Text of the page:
Friday Flash Fiction – 525 – Linda

John was already up. I hadn’t heard the alarm. He was keen to get an early start, breakfast on the way. I started down the stairs, determined to at least have a cup of tea before I got dressed. I stopped halfway down, John was talking to a stranger, a man in a black polo shirt with a scarlet logo AID, he looked like a plumber or an electrician, maybe he had got the wrong house. But they were talking intently, John hadn’t noticed me. Irritated I listened to what they were saying. The other man was doing all the talking.

‘We usually advise counselling Mr. Anderson, a week at our clinic to adjust.’

Something was wrong, why hadn’t John told me? The man continued speaking.

‘…but with your daughter’s wedding tomorrow, there isn’t time. Nobody will ever guess, her big day will not be spoiled.’

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Of course her big day would not be spoiled, what was this stranger talking about? Over a year in the planning, we all knew what we were doing, John had his speech off pat.

‘John, what’s the matter?’ I called out.

He didn’t hear me, I felt frozen to the spot, nerves perhaps, I hadn’t felt well last night.

At last John was speaking, but not to me.

‘What will happen… upstairs?’

‘All taken care of,’ said the man in black ‘we’ll lock up after. It’s time you set off, are you ready to meet her?’

The living room door opened and John gasped. ‘Linda?’

‘Who were you expecting, come on, are you ready to go, are we all locked up?’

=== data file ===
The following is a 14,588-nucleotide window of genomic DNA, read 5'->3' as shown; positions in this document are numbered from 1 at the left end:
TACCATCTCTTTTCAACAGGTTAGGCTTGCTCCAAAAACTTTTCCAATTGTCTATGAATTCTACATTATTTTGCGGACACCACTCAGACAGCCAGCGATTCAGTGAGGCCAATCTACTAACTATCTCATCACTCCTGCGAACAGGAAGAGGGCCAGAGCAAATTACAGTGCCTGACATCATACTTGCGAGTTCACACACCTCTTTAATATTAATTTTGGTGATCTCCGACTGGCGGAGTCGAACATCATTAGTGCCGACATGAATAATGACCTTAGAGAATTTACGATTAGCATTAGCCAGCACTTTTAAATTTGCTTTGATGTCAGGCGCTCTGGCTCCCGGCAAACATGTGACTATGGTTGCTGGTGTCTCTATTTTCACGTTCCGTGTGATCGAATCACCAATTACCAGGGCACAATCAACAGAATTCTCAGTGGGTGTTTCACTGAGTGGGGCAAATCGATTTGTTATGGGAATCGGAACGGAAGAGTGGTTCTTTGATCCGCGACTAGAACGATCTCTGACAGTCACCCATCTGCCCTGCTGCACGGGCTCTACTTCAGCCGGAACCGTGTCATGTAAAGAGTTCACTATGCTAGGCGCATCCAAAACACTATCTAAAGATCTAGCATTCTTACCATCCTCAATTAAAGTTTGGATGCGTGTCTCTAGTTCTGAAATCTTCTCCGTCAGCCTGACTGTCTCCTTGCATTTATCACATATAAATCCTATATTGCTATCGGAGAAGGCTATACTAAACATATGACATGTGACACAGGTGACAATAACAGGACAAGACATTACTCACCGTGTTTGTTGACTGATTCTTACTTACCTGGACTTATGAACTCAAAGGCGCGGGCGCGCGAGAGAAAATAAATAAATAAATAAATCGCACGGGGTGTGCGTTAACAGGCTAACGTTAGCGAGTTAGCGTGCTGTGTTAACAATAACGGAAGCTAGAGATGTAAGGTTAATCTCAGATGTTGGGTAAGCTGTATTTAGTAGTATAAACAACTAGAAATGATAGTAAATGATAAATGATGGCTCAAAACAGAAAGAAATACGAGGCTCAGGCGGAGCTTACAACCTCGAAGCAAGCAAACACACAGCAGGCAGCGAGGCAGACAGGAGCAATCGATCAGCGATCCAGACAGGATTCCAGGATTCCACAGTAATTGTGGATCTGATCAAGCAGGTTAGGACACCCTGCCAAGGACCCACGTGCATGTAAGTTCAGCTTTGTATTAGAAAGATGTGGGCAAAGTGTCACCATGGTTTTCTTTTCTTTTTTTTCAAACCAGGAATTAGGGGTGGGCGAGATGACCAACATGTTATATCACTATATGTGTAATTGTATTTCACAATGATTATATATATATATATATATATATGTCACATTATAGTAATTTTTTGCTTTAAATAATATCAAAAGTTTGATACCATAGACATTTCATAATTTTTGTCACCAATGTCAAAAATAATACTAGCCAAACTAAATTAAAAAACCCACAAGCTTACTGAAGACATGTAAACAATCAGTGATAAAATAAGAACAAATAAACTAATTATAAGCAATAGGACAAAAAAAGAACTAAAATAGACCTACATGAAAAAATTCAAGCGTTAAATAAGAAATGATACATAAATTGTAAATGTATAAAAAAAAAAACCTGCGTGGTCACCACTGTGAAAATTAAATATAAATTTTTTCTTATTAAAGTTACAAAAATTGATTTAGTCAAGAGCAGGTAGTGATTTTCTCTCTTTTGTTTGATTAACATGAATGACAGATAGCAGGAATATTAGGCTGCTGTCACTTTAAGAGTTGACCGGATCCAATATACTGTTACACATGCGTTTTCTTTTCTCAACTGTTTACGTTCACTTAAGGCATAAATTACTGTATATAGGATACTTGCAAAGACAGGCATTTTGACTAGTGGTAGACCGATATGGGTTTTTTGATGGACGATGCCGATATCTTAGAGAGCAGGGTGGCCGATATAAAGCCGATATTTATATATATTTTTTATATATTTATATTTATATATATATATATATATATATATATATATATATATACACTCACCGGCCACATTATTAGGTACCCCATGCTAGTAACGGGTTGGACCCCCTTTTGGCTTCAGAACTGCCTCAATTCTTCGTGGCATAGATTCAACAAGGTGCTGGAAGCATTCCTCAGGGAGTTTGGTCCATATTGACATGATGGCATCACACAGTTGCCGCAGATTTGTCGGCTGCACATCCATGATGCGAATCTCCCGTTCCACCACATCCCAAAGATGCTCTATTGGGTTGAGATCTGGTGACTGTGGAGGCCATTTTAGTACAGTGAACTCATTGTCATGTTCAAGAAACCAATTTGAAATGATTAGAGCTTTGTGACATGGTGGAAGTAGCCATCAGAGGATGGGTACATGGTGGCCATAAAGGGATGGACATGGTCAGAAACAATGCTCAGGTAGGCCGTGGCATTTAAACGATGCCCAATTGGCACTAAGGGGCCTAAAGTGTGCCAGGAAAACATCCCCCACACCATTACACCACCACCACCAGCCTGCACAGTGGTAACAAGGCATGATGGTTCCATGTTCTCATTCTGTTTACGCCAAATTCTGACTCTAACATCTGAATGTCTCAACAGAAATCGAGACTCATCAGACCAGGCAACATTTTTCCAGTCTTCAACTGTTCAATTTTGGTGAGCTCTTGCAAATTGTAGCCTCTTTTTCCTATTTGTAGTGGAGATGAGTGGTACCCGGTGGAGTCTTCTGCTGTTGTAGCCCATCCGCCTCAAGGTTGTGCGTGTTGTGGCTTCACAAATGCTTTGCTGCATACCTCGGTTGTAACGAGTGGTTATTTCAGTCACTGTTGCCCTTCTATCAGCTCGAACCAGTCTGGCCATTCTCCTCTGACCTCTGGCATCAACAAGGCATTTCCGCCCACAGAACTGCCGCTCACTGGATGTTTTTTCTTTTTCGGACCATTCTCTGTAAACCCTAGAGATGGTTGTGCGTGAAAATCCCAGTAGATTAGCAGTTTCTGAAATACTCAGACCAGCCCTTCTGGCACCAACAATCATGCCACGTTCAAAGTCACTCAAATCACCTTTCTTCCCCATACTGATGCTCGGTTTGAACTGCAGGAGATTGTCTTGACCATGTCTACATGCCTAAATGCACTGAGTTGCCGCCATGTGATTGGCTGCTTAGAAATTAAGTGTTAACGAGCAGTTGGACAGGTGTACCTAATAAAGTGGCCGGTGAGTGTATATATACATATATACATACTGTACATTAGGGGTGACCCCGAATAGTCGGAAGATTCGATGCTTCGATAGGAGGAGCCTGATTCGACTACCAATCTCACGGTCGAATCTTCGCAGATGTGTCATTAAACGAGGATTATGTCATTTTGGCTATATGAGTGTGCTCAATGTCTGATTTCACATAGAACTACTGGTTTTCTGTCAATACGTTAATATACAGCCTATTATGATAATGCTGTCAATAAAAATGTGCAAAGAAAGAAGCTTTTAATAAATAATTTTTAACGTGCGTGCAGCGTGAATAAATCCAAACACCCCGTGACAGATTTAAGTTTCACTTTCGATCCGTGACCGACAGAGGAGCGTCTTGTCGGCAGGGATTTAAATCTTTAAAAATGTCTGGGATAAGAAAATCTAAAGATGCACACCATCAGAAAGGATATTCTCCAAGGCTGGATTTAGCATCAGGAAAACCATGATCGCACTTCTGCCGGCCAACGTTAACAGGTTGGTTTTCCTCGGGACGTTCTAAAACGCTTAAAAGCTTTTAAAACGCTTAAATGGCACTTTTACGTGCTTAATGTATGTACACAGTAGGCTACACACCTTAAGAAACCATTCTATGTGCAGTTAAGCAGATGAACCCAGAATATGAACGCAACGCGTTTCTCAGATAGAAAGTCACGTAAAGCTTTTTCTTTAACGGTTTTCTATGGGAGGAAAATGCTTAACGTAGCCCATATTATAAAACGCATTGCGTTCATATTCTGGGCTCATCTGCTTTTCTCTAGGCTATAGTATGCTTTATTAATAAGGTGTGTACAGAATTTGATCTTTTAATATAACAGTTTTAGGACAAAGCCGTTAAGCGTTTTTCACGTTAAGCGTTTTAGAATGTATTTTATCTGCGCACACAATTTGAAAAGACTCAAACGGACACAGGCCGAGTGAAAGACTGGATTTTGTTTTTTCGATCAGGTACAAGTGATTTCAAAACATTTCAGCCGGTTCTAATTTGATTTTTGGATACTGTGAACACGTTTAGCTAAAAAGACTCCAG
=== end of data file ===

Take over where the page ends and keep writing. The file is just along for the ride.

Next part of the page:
I clung dizzily to the banister; the woman my husband was talking to was me, Linda Anderson, his wife of twenty eight years.

‘Are you feeling better, you said you felt ill last night.’

‘Fine, never better, I feel like a new woman.’

She put her hand on his chest, I felt the warmth through his shirt in my finger tips.

Tentatively John put his arms loosely round her waist, then smiled, tightening his grasp. I felt his strong familiar hands in the small of my back. I turned to look behind me at the empty stairs, I was obviously dreaming. I mounted the few stairs to the open bedroom door.

I halted in confusion. Two strange men were in our bedroom, two men in black polo shirts, bending over something on the bed. Angrily I stepped towards them, they did not turn their heads. I screamed, but no sound came out.

On the bed, motionless, was a body, a naked body, my body. The men were pulling off wires, electrodes. Next to me was a suit bag, no it was longer, a black vinyl bag. Deftly they inserted their arms under the body and lifted it up. I caught a glimpse of my face, pale, eyes closed, before the zip reached the top of the bag.

Oddly detached for a moment, I read the logos on their shirts AID, then noticed an unfamiliar piece of paper on my dressing table.

AID Emergency Call Out

I skimmed down the page.

Android Intelligence from Donor – Resurrection for the Digital Age

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Getting Out

One Saturday morning at 7am I got up and looked out of the bedroom window to see our next door neighbours standing across the road in their dressing gowns. I then noticed a fire engine standing outside their house. We had slept through the fire and the arrival of the fire brigade. A fire in their loft had prompted the hasty exit of three generations.

I sent Cyberspouse down in his dressing gown to bring them into our house, while I put some clothes and the kettle on. Over the next couple  of hours, other branches of the family, who luckily lived close, arrived and we chatted more to all of them than we had since we lived there.

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Fortunately ‘getting out of the house’ for most of us, most of the time is less dramatic, usually accompanied by cries of ‘Are you ready yet?’ I wonder why it’s so hard to get out of the house in time. I always end up rushing. If you were told you had five minutes to leave the house, leave the house forever because of imminent war or natural disaster, would you be ready, could you decide what to take? It takes me longer than that to get ready to go to the shops.